“My dear children, perhaps you won't understand what I am saying to you, because I often speak very unintelligibly, but you'll remember it all the same and will agree with my words some time. You must know that there is nothing higher and stronger and more wholesome and good for life in the future than some good memory, especially a memory of childhood, of home. People talk to you a great deal about your education, but some good, sacred memory, preserved from childhood, is perhaps the best education.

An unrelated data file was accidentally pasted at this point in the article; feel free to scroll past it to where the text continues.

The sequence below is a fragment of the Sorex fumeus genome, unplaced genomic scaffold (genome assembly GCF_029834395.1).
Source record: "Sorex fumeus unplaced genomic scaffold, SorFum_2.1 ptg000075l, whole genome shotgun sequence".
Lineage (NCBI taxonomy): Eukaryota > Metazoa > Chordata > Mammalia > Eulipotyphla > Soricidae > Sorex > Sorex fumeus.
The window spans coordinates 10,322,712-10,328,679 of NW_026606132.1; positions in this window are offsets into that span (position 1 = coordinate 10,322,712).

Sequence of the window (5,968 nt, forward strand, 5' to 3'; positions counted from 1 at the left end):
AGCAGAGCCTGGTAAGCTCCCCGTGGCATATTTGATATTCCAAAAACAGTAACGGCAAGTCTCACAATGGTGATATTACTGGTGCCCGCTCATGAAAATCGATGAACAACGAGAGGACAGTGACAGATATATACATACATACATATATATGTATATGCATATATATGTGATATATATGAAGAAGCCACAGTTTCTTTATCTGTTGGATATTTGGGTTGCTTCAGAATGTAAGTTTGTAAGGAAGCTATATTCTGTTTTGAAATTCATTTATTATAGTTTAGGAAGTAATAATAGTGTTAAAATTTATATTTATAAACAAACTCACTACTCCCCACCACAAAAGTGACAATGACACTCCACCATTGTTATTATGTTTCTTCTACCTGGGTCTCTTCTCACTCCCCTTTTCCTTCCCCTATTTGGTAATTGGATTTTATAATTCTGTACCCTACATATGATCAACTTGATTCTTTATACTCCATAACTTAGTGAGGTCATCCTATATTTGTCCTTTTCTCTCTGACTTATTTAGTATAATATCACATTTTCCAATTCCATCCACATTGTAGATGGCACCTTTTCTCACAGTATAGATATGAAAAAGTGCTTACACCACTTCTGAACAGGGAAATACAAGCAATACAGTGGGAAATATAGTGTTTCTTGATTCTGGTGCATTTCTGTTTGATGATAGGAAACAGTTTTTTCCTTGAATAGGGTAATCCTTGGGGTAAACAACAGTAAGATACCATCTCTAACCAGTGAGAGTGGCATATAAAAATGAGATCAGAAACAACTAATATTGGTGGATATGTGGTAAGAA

If a man carries many such memories with him into life, he is safe to the end of his days, and if one has only one good memory left in one's heart, even that may sometime be the means of saving us. Perhaps [pg 876] we may even grow wicked later on, may be unable to refrain from a bad action, may laugh at men's tears and at those people who say as Kolya did just now, 'I want to suffer for all men,' and may even jeer spitefully at such people.”